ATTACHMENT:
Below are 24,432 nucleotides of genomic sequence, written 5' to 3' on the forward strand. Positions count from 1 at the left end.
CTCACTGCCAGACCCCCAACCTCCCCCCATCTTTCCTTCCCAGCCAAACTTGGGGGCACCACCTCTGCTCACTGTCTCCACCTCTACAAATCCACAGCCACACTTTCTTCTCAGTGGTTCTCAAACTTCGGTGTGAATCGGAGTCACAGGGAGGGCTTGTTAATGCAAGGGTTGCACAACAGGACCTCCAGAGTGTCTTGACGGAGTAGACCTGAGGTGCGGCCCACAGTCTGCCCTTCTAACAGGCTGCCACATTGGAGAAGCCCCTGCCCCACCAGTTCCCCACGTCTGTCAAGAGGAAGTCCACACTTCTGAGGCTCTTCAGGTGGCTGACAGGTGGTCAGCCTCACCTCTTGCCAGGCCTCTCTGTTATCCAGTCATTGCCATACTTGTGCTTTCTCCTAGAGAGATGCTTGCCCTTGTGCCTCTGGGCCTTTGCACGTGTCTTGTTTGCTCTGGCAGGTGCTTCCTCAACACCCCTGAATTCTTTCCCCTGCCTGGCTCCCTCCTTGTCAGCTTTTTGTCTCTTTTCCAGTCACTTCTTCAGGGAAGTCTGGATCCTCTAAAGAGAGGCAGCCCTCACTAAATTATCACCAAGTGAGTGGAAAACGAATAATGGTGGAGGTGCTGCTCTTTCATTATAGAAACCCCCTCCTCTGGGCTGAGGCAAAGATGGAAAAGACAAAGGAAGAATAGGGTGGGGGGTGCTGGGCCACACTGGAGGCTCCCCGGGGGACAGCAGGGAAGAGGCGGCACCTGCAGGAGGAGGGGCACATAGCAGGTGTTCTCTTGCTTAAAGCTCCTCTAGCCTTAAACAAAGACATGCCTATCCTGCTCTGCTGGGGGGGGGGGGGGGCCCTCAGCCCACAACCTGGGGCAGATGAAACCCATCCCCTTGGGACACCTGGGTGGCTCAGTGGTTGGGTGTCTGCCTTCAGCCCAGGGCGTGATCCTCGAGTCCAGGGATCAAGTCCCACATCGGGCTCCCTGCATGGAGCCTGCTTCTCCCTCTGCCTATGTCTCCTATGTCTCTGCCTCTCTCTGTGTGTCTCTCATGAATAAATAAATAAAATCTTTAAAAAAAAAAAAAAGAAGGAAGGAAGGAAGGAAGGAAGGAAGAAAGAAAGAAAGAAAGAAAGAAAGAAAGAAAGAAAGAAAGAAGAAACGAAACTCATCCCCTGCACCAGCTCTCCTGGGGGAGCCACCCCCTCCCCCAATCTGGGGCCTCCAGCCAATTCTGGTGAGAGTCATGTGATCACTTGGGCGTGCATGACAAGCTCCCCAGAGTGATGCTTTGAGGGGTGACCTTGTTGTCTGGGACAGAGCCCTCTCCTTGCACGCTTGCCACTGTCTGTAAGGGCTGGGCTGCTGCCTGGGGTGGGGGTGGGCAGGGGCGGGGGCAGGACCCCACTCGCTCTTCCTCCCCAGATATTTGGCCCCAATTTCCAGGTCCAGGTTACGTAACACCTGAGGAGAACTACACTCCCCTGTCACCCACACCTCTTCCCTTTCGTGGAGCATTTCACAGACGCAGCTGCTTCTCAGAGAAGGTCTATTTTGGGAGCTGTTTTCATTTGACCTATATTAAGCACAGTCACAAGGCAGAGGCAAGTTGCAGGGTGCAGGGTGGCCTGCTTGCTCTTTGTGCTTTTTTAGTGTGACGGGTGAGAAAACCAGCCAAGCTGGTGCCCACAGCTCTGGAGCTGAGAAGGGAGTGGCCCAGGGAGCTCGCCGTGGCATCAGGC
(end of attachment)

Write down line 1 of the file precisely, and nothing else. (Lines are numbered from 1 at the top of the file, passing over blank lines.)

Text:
Below are 24,432 nucleotides of genomic sequence, written 5' to 3' on the forward strand. Positions count from 1 at the left end.